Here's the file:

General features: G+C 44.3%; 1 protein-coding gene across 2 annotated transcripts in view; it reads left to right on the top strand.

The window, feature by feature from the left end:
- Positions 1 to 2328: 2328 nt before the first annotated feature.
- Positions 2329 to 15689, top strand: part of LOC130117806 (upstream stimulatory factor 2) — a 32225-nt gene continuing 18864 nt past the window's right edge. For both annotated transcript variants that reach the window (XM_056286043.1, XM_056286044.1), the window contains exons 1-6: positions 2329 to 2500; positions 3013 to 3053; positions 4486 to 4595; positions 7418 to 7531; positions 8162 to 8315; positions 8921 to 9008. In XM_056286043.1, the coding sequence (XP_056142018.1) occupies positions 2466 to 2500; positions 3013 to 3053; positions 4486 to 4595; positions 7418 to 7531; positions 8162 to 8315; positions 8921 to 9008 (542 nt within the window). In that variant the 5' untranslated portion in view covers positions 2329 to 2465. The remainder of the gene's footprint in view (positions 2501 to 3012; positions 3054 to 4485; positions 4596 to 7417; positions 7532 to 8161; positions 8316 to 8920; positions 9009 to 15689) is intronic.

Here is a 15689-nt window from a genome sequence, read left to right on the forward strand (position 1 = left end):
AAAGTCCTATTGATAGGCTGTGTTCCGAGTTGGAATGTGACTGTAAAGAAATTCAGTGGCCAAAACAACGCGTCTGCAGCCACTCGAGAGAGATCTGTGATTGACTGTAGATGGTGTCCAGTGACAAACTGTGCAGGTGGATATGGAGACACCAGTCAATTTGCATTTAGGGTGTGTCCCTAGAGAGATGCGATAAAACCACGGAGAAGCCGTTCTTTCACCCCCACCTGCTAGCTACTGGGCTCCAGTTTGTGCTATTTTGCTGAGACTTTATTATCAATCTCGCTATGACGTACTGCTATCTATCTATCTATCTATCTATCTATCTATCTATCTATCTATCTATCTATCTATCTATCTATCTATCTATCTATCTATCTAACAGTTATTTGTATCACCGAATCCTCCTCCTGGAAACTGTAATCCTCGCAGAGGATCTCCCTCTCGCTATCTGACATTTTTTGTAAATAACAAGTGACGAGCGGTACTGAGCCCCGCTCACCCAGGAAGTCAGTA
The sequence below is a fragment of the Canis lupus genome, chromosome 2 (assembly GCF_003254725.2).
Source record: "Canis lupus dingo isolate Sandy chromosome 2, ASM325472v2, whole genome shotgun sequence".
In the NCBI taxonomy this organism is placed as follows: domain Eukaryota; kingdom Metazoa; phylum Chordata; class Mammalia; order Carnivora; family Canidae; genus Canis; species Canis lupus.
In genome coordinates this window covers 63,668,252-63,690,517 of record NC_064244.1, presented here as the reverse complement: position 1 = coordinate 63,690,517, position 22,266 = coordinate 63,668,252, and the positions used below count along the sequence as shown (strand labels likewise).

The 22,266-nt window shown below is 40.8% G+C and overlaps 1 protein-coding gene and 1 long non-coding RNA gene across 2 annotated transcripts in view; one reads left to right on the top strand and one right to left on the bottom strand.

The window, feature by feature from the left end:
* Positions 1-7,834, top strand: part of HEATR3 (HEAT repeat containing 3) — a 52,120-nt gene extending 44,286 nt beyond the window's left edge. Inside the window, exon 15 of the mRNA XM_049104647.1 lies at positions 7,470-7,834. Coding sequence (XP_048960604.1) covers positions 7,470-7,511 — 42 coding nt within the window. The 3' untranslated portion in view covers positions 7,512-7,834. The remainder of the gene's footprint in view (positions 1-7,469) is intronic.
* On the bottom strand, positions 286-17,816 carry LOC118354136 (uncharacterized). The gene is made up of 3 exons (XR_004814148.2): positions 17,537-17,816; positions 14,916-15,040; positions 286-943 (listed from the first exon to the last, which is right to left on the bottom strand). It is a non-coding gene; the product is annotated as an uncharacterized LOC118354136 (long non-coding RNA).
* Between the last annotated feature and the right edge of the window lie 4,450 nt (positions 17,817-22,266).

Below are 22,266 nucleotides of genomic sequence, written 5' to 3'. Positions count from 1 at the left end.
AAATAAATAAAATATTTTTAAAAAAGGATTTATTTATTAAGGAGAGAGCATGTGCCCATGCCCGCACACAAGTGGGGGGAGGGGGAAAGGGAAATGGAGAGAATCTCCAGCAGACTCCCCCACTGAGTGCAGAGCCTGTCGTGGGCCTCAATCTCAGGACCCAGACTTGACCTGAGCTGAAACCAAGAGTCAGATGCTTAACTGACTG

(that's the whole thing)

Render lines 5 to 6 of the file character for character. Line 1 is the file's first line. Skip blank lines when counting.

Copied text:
Here is a 15689-nt window from a genome sequence, read left to right on the forward strand (position 1 = left end):
AAAGTCCTATTGATAGGCTGTGTTCCGAGTTGGAATGTGACTGTAAAGAAATTCAGTGGCCAAAACAACGCGTCTGCAGCCACTCGAGAGAGATCTGTGATTGACTGTAGATGGTGTCCAGTGACAAACTGTGCAGGTGGATATGGAGACACCAGTCAATTTGCATTTAGGGTGTGTCCCTAGAGAGATGCGATAAAACCACGGAGAAGCCGTTCTTTCACCCCCACCTGCTAGCTACTGGGCTCCAGTTTGTGCTATTTTGCTGAGACTTTATTATCAATCTCGCTATGACGTACTGCTATCTATCTATCTATCTATCTATCTATCTATCTATCTATCTATCTATCTATCTATCTATCTATCTATCTATCTATCTATCTAACAGTTATTTGTATCACCGAATCCTCCTCCTGGAAACTGTAATCCTCGCAGAGGATCTCCCTCTCGCTATCTGACATTTTTTGTAAATAACAAGTGACGAGCGGTACTGAGCCCCGCTCACCCAGGAAGTCAGTA